Senators have given final passage to a measure (Department of Defense and Full-Year Continuing Appropriations Act – H.R. 1473) that funds government programs for the remainder of this fiscal year by a vote of 81-19. A unanimous consent agreement required 60 votes for passage.
Prior to that action, members voted on two “correcting resolutions” to the budget measure. A unanimous consent agreement required 60 votes for either to pass.
According to the House Rules Committee, passage of one or both of these resolutions would have led the House Clerk to add such language as a “correction” to the final budget legislation.
The first resolution, H.Con.Res. 35, would have defunded the health reform law. It was defeated by a vote of 47-53.
The second, H.Con.Res. 36, would have banned funds for Planned Parenthood. It was defeated by a vote of 42-58.
The House having already passed this budget bill, it now goes to President Obama for his signature.
Majority Leader Harry Reid (D-NV) was able to reach a unanimous consent agreement earlier tonight that locked in votes tomorrow on the budget measure (H.R. 1473) to fund the government for the remainder of this fiscal year.
According to The Hill, Senators “will also vote on two resolutions, one to ban federal funds for Planned Parenthood, another to defund the new healthcare law.”
All votes will be subject to a 60-vote threshold for passage. They will begin shortly after the House finishes their work on the funding measure, which Senators hope will be in the afternoon.
Senator Ron Wyden (D-OR) says “he is inclined to vote against a budget deal to keep the government operating because it cuts a healthcare reform provision he authored last year,” The Hill reports.
The deal between President Obama, Senate Majority Leader Harry Reid (D-Nev.) and Speaker John Boehner (R-Ohio) would ax a Wyden-sponsored provision allowing people to opt out of employer-provided healthcare plans to buy coverage from public-private insurance exchanges.
“I am not going to support this raw special interest power,” he told reporters Tuesday afternoon. “The president has known personally how strongly I feel about this.”
“Without this provision more than 300,000 people would be in healthcare no-man’s land,” he said.
Wyden said he “would wait to hear what White House officials and Democratic leaders have to say about the concession before making a final decision on how to vote.”
Senators have passed legislation (H.R. 4) to repeal the 1099 reporting provision by a vote of 87-12. Sixty votes were needed to adopt the measure.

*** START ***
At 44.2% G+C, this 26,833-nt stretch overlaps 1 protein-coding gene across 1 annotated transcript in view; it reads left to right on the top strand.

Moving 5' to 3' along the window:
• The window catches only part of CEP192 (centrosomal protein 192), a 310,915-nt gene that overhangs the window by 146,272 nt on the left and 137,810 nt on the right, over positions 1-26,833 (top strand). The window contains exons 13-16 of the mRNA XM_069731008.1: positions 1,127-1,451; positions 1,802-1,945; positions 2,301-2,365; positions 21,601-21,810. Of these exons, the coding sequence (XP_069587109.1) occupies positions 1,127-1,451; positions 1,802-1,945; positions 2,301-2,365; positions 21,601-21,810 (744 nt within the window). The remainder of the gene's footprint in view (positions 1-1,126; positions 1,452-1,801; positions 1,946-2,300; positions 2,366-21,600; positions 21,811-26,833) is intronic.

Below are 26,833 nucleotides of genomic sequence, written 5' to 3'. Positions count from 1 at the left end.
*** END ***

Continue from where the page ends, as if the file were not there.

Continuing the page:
The House has already passed this bill, so it now goes to President Obama.
According to The Hill, this 1099 provision requires businesses to file forms “with every business with which they buy at least $600 in goods and services each year.” It was included in the health reform law.
With repeal, members had to find a way to “make up for $22 billion in lost revenue as projected by the Joint Committee on Taxation.”
This legislation would pay for repeal by requiring “taxpayers who receive federal health insurance subsidies to pay back the IRS if they earn above 400 percent of the poverty line and are deemed ineligible.”
Some taxpayers could receive a subsidy even though they didn’t qualify because the data is self-reported and is based on a two-year window that could see their eligibility change significantly during that time.
Under current law, those receiving the subsidy are required to report going over the level that makes them ineligible for premium assistance, according to Republican staff.
Prior to passage of the repeal legislation, members defeated an amendment offered by Senator Robert Menendez (D-NJ) by a vote of 41-58. Sixty votes were needed to adopt his amendment.
It would have required “further study of the effects of the offset proposed by Republicans.”
Filed under Health, Taxes
The Senate “set up a vote for Tuesday on a bill that would make the first significant change to President Barack Obama’s signature health care overhaul law,” Roll Call reports.
Under an agreement reached Thursday, the Senate will vote on a House-passed bill that would repeal a tax-reporting requirement included in the health care law. The vote is scheduled to be held before the weekly caucus lunches.
The provision, which requires companies to file a 1099 form with the IRS every time they conduct $600 worth of business with a vendor, has been panned by Members of both parties, but a group of Senate Democrats have raised concerns over the bill’s method of offsetting revenue that would be lost if the provision is repealed.
A Republican aide told The Hill on Thursday night that the measure, H.R. 4, will “likely pass.”
If this House-passed bill “gains approval without being amended the bill goes to President Obama for his signature.”
There is one amendment to the bill being offered by Sen. Robert Menendez (D-N.J.) that would require further study of the effects of the offset proposed by Republicans.
Under a unanimous consent agreement, the Menendez amendment would need 60 votes to pass.
Filed under Health, Taxes